In Iain M. Banks' The Culture saga, is it known if Earth is the "original planet" of the Culture?

I don't remember any reference to it in any book (I'm reading the third one).

  • Thanks for the answers. I'm currently reading the third book (Use of weapons)
    – greuze
    Commented Feb 28, 2017 at 10:19

3 Answers 3


The Culture doesn't have a single home planet. It was originally comprised of several dozens worlds that formed a loose, then close alliance.

We learn the name of at least one of these worlds in Excession.

For what it was worth after so much time, a drone team had visited the preserved battle site itself and conducted their own deep-scan of the ground. The fact that Xlephier Prime was one of the twenty or so planets that could fairly claim to have been one of the home worlds of the Culture - not that it really admitted to having such things - made the task easier.

In The State of the Art, we learn that Earth exists in the Culture-verse, but wasn't contacted until the 1970s:

At five minutes and three seconds past three AM, GMT, on the morning of January the second, 1978, the General Contact Unit Arbitrary broke orbit above the planet Earth. It left behind an octet of Main Observation Satellites - six of them in near-GS orbits - a scattering of drones and minor missiles, and a small plantation of young oaks on a bluff near Elk Creek, California.

In Excession, (taking the date from The State of the Art) we learn that the Culture has been "in play" within the Milky Way since at least 2000BC.

Dreve would be an ideal system to do this in; it had been a Culture system for four thousand years, comprising nine more or less wilderness worlds and three Orbitals - hoops, giant bracelets of living-space only a few thousand kilometres across but ten million kilometres in diameter.

And from The Hydrogen Sonata that it's existed as an entity for over ten thousand years.

The Gzilt were a sort of cousin species/civilisation to the Culture. Nearly founders, though not quite, they had been influential in the setting up and design of the Culture almost ten thousand years earlier, when a disparate group of humanoid species at roughly the same stage of technological and societal development had been thinking about banding together.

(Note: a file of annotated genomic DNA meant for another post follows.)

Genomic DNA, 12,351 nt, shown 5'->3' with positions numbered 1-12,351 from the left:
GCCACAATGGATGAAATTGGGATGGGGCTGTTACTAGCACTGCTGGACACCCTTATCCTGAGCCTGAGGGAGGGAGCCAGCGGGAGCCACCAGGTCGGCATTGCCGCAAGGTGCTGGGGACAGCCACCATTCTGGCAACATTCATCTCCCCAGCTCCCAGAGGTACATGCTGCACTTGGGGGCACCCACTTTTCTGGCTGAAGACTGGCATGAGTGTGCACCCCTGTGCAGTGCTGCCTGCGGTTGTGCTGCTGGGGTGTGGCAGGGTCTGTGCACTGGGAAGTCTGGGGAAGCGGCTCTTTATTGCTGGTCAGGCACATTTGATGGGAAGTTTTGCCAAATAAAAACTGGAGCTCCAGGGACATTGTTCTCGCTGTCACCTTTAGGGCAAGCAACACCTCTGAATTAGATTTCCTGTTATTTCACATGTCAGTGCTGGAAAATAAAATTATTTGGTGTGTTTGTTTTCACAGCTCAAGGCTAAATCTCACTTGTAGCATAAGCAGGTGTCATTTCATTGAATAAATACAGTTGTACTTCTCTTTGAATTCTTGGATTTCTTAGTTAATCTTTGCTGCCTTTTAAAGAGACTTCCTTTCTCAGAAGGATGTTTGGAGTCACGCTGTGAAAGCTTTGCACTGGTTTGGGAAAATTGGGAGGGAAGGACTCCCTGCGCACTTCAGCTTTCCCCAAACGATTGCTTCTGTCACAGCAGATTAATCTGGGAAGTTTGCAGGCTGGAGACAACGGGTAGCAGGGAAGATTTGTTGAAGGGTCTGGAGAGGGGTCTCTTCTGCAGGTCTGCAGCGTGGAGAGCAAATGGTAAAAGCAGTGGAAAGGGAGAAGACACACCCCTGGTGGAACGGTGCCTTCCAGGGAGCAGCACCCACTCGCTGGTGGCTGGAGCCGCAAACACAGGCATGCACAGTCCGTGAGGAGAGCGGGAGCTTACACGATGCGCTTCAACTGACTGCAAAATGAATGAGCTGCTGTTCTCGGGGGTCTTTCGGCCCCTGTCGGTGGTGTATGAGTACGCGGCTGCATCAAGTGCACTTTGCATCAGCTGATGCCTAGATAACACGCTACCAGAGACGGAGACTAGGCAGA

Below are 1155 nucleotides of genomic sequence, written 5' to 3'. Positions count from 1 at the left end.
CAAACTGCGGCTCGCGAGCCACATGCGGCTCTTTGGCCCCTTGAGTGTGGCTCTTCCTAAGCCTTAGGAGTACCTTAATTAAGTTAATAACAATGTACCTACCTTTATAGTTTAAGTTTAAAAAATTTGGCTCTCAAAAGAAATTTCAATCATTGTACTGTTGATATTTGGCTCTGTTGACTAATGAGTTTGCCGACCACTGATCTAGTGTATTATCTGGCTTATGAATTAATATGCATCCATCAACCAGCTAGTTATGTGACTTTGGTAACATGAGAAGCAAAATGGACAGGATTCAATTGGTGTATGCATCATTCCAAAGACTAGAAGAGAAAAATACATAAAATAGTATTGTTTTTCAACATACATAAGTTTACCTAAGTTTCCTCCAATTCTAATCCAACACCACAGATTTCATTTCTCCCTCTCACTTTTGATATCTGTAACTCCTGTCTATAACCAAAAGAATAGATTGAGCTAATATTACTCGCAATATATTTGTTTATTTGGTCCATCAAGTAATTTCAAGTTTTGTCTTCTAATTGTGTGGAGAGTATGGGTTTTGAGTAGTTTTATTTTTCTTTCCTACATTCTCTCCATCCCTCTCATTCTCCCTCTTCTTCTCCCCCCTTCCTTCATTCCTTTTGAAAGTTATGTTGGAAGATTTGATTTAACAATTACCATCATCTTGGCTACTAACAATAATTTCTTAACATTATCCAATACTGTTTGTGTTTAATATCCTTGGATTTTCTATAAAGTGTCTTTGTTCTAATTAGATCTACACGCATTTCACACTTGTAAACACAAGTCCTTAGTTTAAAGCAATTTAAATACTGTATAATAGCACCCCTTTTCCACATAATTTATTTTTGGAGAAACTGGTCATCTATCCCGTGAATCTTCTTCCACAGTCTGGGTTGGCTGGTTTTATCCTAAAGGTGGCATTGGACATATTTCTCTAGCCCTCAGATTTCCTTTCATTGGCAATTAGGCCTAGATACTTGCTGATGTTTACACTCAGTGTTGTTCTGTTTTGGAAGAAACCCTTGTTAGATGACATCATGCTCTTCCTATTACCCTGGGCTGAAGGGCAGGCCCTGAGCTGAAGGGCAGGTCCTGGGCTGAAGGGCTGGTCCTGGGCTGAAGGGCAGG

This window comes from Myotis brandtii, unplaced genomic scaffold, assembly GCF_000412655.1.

• Very complete answer, I have to learn a lot of stuff of The Culture in next books.
    – greuze
    Commented Feb 28, 2017 at 10:22
  • 4
    @greuze - You should definitely read "A few notes on the Culture" to get some back-story into the history of the Culture.
    – Valorum
    Commented Feb 28, 2017 at 10:24
  • The Hydrogen Sonata also contains information on the origins of the Culture.
    – Burgi
    Commented Mar 1, 2017 at 12:59
  • @Burgi - Good point, see edit.
    – Valorum
    Commented Mar 1, 2017 at 13:49

It's known that the Earth is not the Culture's original planet as the Culture covertly visits Earth in The State of The Art in our 1970s.

By the spring of the year 1977 AD, the General Contact Unit Arbitrary had been stationed above the planet Earth for the best part of six months. The ship, of the Escarpment class, middle series, had arrived during the previous November after clipping the edge of the planet's expanding electro-magnetic emission shell while on what it claimed was a random search.

  • So I see my question will be solved in next book :)
    – greuze
    Commented Feb 28, 2017 at 10:21

No, Earth is not the (or an) originating planet of the Culture.

Consider Phlebas is chronologically the first Culture story, and it takes place in 1331 CE according to its appendix "A Short History of the Idiran War" (page 467) and the fact that the Idiran war is in its fifth year (page 19).

So the Culture exists concurrently with human society on Earth. The Culture visits Earth covertly in the 1970s (The State of the Art) and is assumed to formally make first contact with us around the 2100s (the aforementioned "A Short History of the Idiran War" formed part of an independent, non-commissioned but Contact-approved Earth Extro-Information Pack, as mentioned in said appendix).

Iain M. Banks also wrote "A Few Notes on the Culture" which explains some things about its nature, including the fact that it was founded about 9000 years before our present.

The Culture is a group-civilisation formed from seven or eight humanoid species, space-living elements of which established a loose federation approximately nine thousand years ago. The ships and habitats which formed the original alliance required each others' support to pursue and maintain their independence from the political power structures - principally those of mature nation-states and autonomous commercial concerns - they had evolved from.

  • Thanks for the answer, I always thought that they all had only one "original species".
    – greuze
    Commented Feb 28, 2017 at 10:24
  • 1
    @greuze - They're repeatedly described as a "mongrel" grouping, using DNA tech to allow them to interbreed freely
    – Valorum
    Commented Feb 28, 2017 at 10:26
  • Where did you find that "Earth Extro-Information Pack" reference, please? Commented Feb 28, 2017 at 17:01
  • @MartijnHeemels - It's from the appendix of Consider Phlebas.
    – Valorum
    Commented Feb 28, 2017 at 17:26
  • @Valorum I didn't consider this much before, but I also assumed they originated from a single species. And I did remember that part about them being "mongrels" and having modified genitals. I thought they were refered as mongrels because they had been assimilating many other species for quite some time. Almost like OP, I've only read the first 2 books and 90% of the third.
    – Samuel
    Commented Jun 19, 2021 at 14:07

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